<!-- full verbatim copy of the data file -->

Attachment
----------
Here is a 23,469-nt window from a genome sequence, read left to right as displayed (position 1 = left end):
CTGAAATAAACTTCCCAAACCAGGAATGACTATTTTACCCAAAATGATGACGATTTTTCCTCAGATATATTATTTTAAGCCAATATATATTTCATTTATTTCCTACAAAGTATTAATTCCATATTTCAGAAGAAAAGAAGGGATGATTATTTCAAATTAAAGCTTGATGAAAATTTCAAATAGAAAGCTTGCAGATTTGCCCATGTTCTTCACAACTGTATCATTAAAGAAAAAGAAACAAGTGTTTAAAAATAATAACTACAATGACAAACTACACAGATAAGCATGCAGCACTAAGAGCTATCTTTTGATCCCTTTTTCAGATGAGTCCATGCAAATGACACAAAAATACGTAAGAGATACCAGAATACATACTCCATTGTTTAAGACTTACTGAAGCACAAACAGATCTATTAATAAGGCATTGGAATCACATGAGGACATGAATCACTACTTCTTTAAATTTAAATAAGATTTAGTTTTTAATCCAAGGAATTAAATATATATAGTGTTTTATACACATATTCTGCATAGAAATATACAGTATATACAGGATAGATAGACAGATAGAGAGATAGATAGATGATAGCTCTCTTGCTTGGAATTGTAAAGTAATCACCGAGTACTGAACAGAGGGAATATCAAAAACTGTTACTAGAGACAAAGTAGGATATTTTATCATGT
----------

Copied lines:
Here is a 23,469-nt window from a genome sequence, read left to right as displayed (position 1 = left end):
CTGAAATAAACTTCCCAAACCAGGAATGACTATTTTACCCAAAATGATGACGATTTTTCCTCAGATATATTATTTTAAGCCAATATATATTTCATTTATTTCCTACAAAGTATTAATTCCATATTTCAGAAGAAAAGAAGGGATGATTATTTCAAATTAAAGCTTGATGAAAATTTCAAATAGAAAGCTTGCAGATTTGCCCATGTTCTTCACAACTGTATCATTAAAGAAAAAGAAACAAGTGTTTAAAAATAATAACTACAATGACAAACTACACAGATAAGCATGCAGCACTAAGAGCTATCTTTTGATCCCTTTTTCAGATGAGTCCATGCAAATGACACAAAAATACGTAAGAGATACCAGAATACATACTCCATTGTTTAAGACTTACTGAAGCACAAACAGATCTATTAATAAGGCATTGGAATCACATGAGGACATGAATCACTACTTCTTTAAATTTAAATAAGATTTAGTTTTTAATCCAAGGAATTAAATATATATAGTGTTTTATACACATATTCTGCATAGAAATATACAGTATATACAGGATAGATAGACAGATAGAGAGATAGATAGATGATAGCTCTCTTGCTTGGAATTGTAAAGTAATCACCGAGTACTGAACAGAGGGAATATCAAAAACTGTTACTAGAGACAAAGTAGGATATTTTATCATGT